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ICAWC 2015 - Canine welfare assessment for TNR programs - Heather Bacon


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Heather will illustrate a pilot welfare assessment protocol which has been trialed and refined at two existing TNR programmes. The authors have identified gaps in current understanding and interpretation of dog behaviours, highlighting the need for a solid understanding of canine behavioural communication.

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ICAWC 2015 - Canine welfare assessment for TNR programs - Heather Bacon

  1. 1. Development of a robust canine welfare assessment for dogs in trap-neuter-return programmes Heather J. Bacon BSc (Hons) BVSc CertZooMed MRCVS H Walters, V. Vancia and N. Waran. Jeanne Marchig International Centre for Animal Welfare Education University of Edinburgh
  3. 3. • Trap- neuter- return (TNR) is recognised by animal welfare charities, academics and the OIE as an essential tool in the control of dog populations, zoonoses and human-dog conflicts. • The ubiquitous nature of TNR, it’s application by leading animal welfarists, and the poor welfare implications of alternative dog population control measures, all contribute to the perception of TNR as a positive welfare intervention. • Individual dog welfare may be poor due to the variety of techniques used in TNR projects and the combined with the focus on population control
  4. 4. What is Animal welfare? • Welfare is a spectrum and may range from good to poor • An animal’s welfare depend’s on it’s ability to cope • Welfare is impacted by the choices we make, but is not what we ‘think’
  5. 5. Welfare and Ethics Ethics – Is about what WE think about the animal’s situation based on our own Morals/Viewpoints Welfare –Is about the subjective experience of the Animal What is its quality of life?
  6. 6. Welfare is about the experience of the individual
  7. 7. Are good intentions enough? Can we do better? Please click the following link to view the video Please click the following link to view the video
  9. 9. • This pilot project aims to produce a reliable, robust and practical audit or checklist that can be used to measure individual dog welfare in a range of TNR programmes. • This will improve dog welfare because if we can measure problems occurring, we can take steps to prevent those problems.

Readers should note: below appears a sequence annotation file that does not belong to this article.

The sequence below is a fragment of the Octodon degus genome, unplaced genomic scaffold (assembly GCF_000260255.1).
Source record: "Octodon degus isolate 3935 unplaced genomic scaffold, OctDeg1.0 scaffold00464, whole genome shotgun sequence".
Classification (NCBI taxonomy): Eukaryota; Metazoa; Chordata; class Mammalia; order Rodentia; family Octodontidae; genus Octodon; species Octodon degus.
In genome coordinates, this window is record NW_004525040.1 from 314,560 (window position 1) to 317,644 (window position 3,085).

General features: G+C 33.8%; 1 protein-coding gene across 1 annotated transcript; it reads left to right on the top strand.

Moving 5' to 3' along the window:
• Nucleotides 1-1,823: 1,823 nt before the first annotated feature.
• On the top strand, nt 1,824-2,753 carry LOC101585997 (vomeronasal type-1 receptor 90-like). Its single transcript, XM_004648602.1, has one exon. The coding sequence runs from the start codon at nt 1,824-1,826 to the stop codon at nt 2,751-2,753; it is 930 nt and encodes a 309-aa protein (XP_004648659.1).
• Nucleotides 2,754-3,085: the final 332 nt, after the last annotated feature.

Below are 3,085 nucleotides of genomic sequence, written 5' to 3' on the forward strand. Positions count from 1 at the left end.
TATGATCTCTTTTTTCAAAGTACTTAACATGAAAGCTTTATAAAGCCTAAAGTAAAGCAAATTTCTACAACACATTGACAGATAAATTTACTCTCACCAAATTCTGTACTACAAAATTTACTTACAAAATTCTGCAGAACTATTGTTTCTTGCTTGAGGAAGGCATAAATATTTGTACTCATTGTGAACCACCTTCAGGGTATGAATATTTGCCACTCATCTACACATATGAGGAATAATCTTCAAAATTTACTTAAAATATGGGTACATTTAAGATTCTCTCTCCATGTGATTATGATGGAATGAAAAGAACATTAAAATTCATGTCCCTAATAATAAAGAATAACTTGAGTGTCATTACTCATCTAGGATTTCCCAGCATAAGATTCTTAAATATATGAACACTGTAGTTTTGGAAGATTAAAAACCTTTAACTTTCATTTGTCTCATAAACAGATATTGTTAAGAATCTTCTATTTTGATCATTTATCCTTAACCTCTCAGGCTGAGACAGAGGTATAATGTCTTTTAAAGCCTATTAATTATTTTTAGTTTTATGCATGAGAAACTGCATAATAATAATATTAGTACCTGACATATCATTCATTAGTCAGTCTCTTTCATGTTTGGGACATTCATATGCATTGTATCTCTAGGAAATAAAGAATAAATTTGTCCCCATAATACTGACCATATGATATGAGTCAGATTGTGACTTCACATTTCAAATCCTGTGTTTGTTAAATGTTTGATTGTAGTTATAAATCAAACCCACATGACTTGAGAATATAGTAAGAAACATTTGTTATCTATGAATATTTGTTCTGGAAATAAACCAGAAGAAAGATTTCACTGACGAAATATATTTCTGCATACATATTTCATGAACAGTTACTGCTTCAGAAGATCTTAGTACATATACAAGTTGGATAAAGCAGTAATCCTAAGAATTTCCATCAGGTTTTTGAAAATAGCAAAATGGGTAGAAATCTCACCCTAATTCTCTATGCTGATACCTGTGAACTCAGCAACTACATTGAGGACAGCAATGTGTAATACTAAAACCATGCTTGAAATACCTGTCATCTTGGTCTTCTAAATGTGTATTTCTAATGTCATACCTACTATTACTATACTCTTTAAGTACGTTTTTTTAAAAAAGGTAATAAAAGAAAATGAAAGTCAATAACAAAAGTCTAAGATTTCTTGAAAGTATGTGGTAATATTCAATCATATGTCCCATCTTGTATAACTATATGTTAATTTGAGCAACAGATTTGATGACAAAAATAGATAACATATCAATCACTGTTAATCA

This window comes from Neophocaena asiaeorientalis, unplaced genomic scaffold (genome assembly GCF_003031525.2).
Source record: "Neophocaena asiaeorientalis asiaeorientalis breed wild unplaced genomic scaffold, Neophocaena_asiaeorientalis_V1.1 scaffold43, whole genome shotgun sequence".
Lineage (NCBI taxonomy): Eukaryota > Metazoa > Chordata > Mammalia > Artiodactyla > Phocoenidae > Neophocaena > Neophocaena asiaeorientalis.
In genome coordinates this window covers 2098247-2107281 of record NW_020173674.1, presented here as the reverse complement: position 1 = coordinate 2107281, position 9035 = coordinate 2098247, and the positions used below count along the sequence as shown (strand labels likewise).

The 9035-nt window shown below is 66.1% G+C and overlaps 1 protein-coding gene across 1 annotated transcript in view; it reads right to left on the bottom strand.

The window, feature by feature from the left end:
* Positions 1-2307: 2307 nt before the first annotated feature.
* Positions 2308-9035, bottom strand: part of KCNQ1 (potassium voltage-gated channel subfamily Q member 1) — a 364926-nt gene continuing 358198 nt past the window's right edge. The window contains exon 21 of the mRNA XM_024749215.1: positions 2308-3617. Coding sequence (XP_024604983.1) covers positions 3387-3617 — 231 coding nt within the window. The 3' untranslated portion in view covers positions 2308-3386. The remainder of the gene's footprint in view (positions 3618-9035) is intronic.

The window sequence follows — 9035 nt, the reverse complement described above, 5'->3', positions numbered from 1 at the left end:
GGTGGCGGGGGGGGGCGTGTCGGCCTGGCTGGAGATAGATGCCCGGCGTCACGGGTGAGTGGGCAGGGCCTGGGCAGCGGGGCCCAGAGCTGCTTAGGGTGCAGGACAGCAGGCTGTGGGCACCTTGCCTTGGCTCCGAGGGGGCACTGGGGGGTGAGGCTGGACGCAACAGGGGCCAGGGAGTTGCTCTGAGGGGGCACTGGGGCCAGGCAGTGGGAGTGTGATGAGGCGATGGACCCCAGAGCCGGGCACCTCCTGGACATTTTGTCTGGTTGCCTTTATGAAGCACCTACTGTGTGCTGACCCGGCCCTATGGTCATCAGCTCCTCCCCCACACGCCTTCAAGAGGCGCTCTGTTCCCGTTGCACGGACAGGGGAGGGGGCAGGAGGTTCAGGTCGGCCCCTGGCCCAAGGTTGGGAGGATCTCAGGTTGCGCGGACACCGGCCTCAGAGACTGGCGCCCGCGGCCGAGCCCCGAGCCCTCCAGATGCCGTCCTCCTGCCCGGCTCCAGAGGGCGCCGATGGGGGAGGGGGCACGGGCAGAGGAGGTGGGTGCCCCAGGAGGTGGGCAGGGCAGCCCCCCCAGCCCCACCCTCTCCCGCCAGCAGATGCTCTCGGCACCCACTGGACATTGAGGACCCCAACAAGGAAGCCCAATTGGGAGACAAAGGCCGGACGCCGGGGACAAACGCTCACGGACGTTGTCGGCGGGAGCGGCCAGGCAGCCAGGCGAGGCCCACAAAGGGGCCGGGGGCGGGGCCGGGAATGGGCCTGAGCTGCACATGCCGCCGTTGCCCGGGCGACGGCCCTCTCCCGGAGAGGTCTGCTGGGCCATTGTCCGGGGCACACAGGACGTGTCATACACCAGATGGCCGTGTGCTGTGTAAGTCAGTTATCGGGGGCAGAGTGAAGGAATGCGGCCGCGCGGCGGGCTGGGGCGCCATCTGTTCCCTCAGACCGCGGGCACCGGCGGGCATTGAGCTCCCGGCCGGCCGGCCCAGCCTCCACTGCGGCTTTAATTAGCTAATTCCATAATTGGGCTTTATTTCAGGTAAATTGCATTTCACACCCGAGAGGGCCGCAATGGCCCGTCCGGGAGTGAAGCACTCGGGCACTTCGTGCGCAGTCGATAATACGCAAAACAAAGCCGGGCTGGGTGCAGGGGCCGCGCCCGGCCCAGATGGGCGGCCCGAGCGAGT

10. 10. What we can measure, we can manage Please click the following link to view the video
  11. 11. Aims: • In this project we identified potential hazards to animal welfare and critical control points where those hazards could be mitigated. • Dogs Trust canine welfare grant research project – Robust approach – Practical application – Result in a user-friendly ‘Checklist’ that allows dog welfare to be measured
  12. 12. Step 1: • A literature review revised the current behavioural and physiological indicators of welfare in dogs and other species, with a particular focus on work done in kennelled dogs and dogs in population management programmes. • The review focussed on the different stages of TNR Capture Cage/holding Peri- Operative Post- Operative Release
  13. 13. Identify potential welfare hazards • Expert stakeholders were consulted to suggest additional welfare indicators based on their experience. • All welfare indicators were also assessed by the stakeholders for their perceived practicality, economy, and reliability
  14. 14. • Expert stakeholders were then asked to score each of the indicators (from lit review and stakeholders) as ‘mild’ moderate’ or ‘severe’ in terms of welfare challenge – Mild = short-term or minor physical or mental welfare compromise with which the dog can cope and adapt – Moderate = A welfare compromise which is likely to cause behavioural or mental distress or physical pain or injury, but which does not result in longterm effects – Severe = A level of welfare compromise which is likely to cause longterm physical discomfort/impairment or ongoing mental/behavioural distress, or affect the dog’s survivability